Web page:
A condition that afflicts the large and medium-sized arteries of almost every human, at least in societies in which cholesterol-rich foodstuffs are abundant and cheap, is atherosclerosis. This condition begins in childhood and, in the absence of acelerating factors, develops slowly until it is widespread in old age. However, it is accelerated by a wide variety of genetic and environmental factors.

Atherosclerosis is characterized by localized fibrous thickenings of the arterial wall associated with lipid-infiltrated plagques that may eventually calcify. Old plaques are also prone to ulceration and rupture, triggering the formation of thrombi that obstruct flow.

Risk Factors Accelerating Atherosclerosis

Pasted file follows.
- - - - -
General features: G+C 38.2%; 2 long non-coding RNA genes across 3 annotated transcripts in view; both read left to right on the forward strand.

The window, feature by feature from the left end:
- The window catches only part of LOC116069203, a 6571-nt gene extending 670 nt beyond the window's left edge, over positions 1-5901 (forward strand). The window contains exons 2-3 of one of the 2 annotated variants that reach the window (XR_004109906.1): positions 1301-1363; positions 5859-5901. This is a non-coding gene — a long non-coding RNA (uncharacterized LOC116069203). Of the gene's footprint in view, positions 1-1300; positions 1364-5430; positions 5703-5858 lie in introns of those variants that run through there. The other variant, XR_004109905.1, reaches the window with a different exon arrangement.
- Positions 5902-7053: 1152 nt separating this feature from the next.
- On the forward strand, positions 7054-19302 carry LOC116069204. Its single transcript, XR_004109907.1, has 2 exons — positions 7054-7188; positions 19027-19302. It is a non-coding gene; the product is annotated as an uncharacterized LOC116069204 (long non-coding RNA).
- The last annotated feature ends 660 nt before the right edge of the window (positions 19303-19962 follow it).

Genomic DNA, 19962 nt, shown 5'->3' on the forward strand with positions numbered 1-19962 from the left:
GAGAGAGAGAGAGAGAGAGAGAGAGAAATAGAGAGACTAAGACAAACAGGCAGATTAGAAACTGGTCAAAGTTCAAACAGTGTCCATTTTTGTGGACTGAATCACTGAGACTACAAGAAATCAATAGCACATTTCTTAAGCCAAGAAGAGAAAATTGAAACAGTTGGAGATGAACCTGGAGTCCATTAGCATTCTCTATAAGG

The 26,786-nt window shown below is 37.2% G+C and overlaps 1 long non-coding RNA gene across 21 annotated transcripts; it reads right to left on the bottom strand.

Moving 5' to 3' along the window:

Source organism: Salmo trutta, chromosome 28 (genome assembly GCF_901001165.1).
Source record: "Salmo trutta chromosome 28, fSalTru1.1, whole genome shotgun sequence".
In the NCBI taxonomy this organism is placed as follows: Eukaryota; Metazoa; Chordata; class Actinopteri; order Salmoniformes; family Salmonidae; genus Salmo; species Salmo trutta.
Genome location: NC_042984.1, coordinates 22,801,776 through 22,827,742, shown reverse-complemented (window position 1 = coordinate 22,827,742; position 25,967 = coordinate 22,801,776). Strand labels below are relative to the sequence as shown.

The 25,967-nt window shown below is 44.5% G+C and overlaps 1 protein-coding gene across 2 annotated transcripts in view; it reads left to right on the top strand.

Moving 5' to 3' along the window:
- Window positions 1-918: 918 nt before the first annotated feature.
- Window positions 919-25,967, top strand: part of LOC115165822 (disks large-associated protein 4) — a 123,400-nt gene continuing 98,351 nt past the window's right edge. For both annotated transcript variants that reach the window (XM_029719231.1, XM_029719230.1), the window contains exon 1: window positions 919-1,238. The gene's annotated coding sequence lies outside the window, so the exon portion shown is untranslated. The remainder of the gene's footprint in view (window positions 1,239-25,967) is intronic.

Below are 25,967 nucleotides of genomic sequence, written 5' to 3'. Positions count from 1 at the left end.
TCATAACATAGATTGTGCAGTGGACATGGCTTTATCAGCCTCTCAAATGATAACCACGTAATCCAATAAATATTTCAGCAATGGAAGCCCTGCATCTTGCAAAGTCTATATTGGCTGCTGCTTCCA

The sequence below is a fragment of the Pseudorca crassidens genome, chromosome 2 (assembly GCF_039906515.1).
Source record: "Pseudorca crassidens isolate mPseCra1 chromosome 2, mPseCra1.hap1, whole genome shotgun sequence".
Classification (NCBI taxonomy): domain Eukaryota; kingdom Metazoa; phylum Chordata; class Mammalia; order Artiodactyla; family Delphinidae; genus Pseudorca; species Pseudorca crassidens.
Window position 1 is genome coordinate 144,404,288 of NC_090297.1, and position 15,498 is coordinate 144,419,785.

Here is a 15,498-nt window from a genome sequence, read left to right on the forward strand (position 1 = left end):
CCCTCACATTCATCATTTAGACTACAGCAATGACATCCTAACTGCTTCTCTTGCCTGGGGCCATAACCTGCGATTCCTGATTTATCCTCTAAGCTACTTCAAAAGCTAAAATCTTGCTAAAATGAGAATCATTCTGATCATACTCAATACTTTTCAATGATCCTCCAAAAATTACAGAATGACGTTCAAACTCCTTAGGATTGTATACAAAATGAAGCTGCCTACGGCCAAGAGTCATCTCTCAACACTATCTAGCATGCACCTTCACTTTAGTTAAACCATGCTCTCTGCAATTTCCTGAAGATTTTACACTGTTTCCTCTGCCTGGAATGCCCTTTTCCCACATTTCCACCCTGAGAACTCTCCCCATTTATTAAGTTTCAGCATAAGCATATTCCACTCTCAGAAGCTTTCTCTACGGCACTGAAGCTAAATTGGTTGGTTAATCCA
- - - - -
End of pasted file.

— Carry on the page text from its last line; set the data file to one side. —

First let see the risk factors that accelerate the progression of atherosclerosis, since treating the accelerating conditions that are treatable and avoiding those that are avoidable should reduce the incidence of myocardial infarctions, strokes, and other complications of atherosclerosis.

Detail mechanisms of lipid metabolism can be found here


Estrogen increases cholesterol removal by the liver, and the progression of atherosclerosis is less rapid in premenopausal women than in men. In addition, epidemiologic evidence shows that estrogen replacement therapy protects the cardiovascular system in postmenopausal women. But, in several studies, estrogen treatment of postmenopausal women failed to prevent second heart attacks (note here, it was secondary prevention, not primary prevention).

Homocysteine and related molecules